I also have to acknowledge the amazing individuals in our Facilities department. They have helped me more than once over the years to avoid any downtime with our EM scopes that could have led to possible delays in patient results. Their recognition of the importance of maintaining our scopes for our patient needs has allowed me to successfully oversee our EM ultrastructural services.
When you are not at work, how do you spend your time?
I spend time with my family – parents, siblings, and my wonderful nieces, nephews, and godchildren – every chance I get. My nieces and nephews are all grown, graduated, married, or about to get married. I have loved watching them grow into such beautiful young adults. They are my everything!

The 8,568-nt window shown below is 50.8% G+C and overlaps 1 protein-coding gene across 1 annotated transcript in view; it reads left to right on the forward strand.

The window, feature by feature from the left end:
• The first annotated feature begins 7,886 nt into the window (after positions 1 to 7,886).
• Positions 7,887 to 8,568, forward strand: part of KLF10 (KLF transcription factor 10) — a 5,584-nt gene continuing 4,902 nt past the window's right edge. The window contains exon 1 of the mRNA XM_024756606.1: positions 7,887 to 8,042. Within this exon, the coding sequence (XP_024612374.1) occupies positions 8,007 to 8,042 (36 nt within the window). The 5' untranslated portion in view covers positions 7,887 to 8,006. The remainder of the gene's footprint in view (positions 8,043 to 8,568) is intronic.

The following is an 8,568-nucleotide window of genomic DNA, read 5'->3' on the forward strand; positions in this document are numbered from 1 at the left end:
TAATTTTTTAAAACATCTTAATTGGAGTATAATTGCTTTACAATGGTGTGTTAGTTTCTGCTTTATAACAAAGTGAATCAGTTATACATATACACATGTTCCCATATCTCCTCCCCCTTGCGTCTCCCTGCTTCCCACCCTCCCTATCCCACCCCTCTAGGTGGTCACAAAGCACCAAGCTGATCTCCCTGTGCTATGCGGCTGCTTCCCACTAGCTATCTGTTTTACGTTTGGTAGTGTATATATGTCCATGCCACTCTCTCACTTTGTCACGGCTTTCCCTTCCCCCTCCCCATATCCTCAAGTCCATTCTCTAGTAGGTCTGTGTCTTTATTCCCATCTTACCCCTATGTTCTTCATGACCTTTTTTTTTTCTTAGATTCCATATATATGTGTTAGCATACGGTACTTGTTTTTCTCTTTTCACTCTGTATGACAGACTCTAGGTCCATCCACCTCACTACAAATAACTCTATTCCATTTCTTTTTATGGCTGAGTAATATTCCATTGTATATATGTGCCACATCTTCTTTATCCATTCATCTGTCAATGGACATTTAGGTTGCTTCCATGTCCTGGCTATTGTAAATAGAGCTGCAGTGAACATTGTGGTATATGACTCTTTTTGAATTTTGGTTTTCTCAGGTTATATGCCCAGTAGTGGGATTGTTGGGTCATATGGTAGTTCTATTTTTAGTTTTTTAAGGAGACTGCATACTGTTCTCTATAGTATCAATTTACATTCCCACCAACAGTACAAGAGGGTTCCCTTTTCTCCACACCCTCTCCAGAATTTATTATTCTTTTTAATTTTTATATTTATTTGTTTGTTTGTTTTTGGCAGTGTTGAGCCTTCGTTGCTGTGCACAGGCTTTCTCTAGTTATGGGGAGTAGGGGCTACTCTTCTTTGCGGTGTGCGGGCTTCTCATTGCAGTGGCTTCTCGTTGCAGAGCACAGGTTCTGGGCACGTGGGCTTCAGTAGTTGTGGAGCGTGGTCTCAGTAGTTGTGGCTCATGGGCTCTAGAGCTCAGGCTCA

I also enjoy going to our family ranch out in the Hill Country. It’s a nice getaway from the city. Not sure which I enjoy most, the sunrise with my morning coffee or the sunset when there is a natural peaceful silence.